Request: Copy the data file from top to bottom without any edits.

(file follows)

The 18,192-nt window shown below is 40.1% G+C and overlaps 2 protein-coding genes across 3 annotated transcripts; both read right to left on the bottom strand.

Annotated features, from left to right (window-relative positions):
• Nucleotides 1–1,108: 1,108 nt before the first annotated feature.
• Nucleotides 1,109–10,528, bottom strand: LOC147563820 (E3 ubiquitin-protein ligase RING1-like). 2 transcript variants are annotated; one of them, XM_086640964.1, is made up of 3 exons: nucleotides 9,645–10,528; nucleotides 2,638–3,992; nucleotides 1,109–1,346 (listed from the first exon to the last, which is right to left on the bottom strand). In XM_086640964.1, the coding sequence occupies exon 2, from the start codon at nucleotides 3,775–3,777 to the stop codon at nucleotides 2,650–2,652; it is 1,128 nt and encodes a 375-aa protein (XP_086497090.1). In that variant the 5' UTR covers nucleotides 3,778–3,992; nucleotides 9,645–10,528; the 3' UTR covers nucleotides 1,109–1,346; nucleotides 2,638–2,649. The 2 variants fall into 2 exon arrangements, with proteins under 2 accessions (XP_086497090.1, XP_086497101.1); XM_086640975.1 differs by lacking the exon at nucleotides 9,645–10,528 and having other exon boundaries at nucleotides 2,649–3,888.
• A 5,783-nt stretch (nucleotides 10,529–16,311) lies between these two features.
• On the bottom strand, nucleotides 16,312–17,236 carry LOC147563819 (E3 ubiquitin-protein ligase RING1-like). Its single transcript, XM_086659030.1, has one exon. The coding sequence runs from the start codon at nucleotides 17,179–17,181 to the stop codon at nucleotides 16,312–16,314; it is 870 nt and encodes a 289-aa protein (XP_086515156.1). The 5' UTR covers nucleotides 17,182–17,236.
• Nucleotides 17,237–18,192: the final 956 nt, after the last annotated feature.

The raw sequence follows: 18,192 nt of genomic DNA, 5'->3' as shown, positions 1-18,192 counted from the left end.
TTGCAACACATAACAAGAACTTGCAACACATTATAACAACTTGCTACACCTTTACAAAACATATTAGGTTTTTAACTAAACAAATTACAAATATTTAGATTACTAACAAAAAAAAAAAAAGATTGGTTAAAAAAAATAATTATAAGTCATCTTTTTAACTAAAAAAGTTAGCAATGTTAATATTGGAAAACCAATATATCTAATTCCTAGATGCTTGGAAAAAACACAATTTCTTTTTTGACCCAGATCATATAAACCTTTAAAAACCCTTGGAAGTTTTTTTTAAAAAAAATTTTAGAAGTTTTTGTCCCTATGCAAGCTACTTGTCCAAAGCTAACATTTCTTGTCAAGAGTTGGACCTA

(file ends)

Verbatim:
The 18,192-nt window shown below is 40.1% G+C and overlaps 2 protein-coding genes across 3 annotated transcripts; both read right to left on the bottom strand.

Annotated features, from left to right (window-relative positions):
• Nucleotides 1–1,108: 1,108 nt before the first annotated feature.
• Nucleotides 1,109–10,528, bottom strand: LOC147563820 (E3 ubiquitin-protein ligase RING1-like). 2 transcript variants are annotated; one of them, XM_086640964.1, is made up of 3 exons: nucleotides 9,645–10,528; nucleotides 2,638–3,992; nucleotides 1,109–1,346 (listed from the first exon to the last, which is right to left on the bottom strand). In XM_086640964.1, the coding sequence occupies exon 2, from the start codon at nucleotides 3,775–3,777 to the stop codon at nucleotides 2,650–2,652; it is 1,128 nt and encodes a 375-aa protein (XP_086497090.1). In that variant the 5' UTR covers nucleotides 3,778–3,992; nucleotides 9,645–10,528; the 3' UTR covers nucleotides 1,109–1,346; nucleotides 2,638–2,649. The 2 variants fall into 2 exon arrangements, with proteins under 2 accessions (XP_086497090.1, XP_086497101.1); XM_086640975.1 differs by lacking the exon at nucleotides 9,645–10,528 and having other exon boundaries at nucleotides 2,649–3,888.
• A 5,783-nt stretch (nucleotides 10,529–16,311) lies between these two features.
• On the bottom strand, nucleotides 16,312–17,236 carry LOC147563819 (E3 ubiquitin-protein ligase RING1-like). Its single transcript, XM_086659030.1, has one exon. The coding sequence runs from the start codon at nucleotides 17,179–17,181 to the stop codon at nucleotides 16,312–16,314; it is 870 nt and encodes a 289-aa protein (XP_086515156.1). The 5' UTR covers nucleotides 17,182–17,236.
• Nucleotides 17,237–18,192: the final 956 nt, after the last annotated feature.

The raw sequence follows: 18,192 nt of genomic DNA, 5'->3' as shown, positions 1-18,192 counted from the left end.
TTGCAACACATAACAAGAACTTGCAACACATTATAACAACTTGCTACACCTTTACAAAACATATTAGGTTTTTAACTAAACAAATTACAAATATTTAGATTACTAACAAAAAAAAAAAAAGATTGGTTAAAAAAAATAATTATAAGTCATCTTTTTAACTAAAAAAGTTAGCAATGTTAATATTGGAAAACCAATATATCTAATTCCTAGATGCTTGGAAAAAACACAATTTCTTTTTTGACCCAGATCATATAAACCTTTAAAAACCCTTGGAAGTTTTTTTTAAAAAAAATTTTAGAAGTTTTTGTCCCTATGCAAGCTACTTGTCCAAAGCTAACATTTCTTGTCAAGAGTTGGACCTA